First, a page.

So far, here is the list:

  • Andre Jacque (R) - AD-2, running for SD-1.
  • Dale Kooyenga (R) - AD-14, running for SD-5
  • Adam Jarchow (R) - Not seeking re-election to AD-28
  • Jesse Kremer (R) - Not seeking re-election to AD-59
  • Tom Weatherston (R) - Not seeking re-election to AD-62.
  • Kathy Bernier (R) - AD-68, running for SD-23.
  • Terese Berceau (D) - Not seeking re-election to AD-77
  • Eric Genrich (D) - AD-90, running for Mayor of Green Bay
  • Dana Wachs (D) - AD-91, running for Governor
  • Lee Nerison (R) - Not seeking re-election to AD-96
  • Leah Vukmir (R) - SD-5, running for U.S. Senate.
  • Terry Moulton (R) - Not seeking re-election to SD-23.
  • Kathleen Vinehout (D) - SD-31, running for Governor

Governor Walker late last week signed into law several new measures into law, designed to get people into work and off of state programs.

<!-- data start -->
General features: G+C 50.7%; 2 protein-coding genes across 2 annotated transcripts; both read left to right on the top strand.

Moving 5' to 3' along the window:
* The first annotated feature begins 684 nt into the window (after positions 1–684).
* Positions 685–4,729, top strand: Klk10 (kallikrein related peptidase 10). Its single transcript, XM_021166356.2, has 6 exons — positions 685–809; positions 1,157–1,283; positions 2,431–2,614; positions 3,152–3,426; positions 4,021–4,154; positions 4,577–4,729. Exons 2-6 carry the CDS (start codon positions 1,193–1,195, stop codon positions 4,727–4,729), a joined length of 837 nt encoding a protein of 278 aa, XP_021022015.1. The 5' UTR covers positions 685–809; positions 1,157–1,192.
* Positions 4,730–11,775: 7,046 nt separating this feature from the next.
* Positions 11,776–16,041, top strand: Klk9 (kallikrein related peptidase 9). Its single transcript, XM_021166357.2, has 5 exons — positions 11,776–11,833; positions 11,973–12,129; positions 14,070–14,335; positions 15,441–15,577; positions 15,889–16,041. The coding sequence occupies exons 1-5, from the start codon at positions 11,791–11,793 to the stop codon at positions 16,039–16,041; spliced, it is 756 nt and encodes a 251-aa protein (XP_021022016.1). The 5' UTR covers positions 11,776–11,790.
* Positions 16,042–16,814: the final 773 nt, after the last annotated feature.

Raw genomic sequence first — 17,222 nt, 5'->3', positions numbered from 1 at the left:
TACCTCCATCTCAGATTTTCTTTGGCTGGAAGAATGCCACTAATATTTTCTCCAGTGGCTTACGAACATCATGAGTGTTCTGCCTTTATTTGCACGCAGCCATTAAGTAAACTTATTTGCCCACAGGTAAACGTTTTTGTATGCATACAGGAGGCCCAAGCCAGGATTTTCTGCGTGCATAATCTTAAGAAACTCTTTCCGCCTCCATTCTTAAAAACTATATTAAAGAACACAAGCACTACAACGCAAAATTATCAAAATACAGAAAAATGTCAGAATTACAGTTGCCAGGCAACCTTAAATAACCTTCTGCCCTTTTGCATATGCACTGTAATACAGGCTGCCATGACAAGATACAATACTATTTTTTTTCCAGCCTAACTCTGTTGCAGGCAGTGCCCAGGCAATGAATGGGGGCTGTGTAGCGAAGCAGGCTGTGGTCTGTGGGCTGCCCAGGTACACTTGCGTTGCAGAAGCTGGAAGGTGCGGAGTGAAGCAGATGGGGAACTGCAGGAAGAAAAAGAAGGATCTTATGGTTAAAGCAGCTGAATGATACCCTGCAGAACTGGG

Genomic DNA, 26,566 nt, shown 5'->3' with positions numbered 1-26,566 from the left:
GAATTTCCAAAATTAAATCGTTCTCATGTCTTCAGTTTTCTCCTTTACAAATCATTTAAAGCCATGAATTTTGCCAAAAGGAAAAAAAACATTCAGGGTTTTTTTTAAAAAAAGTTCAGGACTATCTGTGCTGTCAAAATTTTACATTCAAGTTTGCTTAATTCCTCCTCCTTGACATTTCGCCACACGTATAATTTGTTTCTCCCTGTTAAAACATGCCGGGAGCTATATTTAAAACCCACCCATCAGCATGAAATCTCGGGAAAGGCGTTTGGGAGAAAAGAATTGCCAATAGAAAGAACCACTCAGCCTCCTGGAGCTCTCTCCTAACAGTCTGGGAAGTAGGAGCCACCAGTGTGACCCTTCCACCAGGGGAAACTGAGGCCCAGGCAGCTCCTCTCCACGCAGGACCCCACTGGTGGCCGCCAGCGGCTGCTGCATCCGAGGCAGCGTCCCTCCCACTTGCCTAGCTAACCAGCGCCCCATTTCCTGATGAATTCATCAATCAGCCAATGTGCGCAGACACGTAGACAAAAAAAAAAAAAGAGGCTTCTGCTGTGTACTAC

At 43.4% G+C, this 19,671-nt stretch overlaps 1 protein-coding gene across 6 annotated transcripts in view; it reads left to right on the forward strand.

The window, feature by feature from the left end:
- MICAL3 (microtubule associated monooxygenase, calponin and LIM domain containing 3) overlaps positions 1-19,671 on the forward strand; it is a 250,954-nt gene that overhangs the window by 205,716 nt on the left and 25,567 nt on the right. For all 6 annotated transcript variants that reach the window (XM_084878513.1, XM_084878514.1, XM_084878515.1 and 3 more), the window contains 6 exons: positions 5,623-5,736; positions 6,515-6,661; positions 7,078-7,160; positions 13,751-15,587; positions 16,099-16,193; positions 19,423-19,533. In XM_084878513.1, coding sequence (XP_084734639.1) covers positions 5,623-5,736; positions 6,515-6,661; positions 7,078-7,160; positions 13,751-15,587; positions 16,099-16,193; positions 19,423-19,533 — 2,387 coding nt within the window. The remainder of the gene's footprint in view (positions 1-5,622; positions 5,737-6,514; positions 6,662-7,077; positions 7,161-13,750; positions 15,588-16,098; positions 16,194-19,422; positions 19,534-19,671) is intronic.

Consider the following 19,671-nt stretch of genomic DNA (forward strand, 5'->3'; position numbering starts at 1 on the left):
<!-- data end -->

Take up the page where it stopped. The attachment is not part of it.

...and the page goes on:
Nine pieces in total were signed. Among which was a bill to require parents with children between the ages of 6 and 18 to work, go through job training, or risk losing their FoodShare benefits within three months.

Other legislation signed increase work or training requirements for all able-bodied FoodShare participants from 20 hours per week to 30 hours per week.The bills also require a pay-for-performance standard for the private groups that help administer the state's Foodshare and W-2 programs.

Additionally, individuals with homes valued at $321,000 or more, or personal vehicles worth more than 20,000 would also see new limits on FoodShare and W-2. A new fund would also create health savings accounts for Medicaid recipients, and implement work requirements and drug testing for all public housing programs in the state.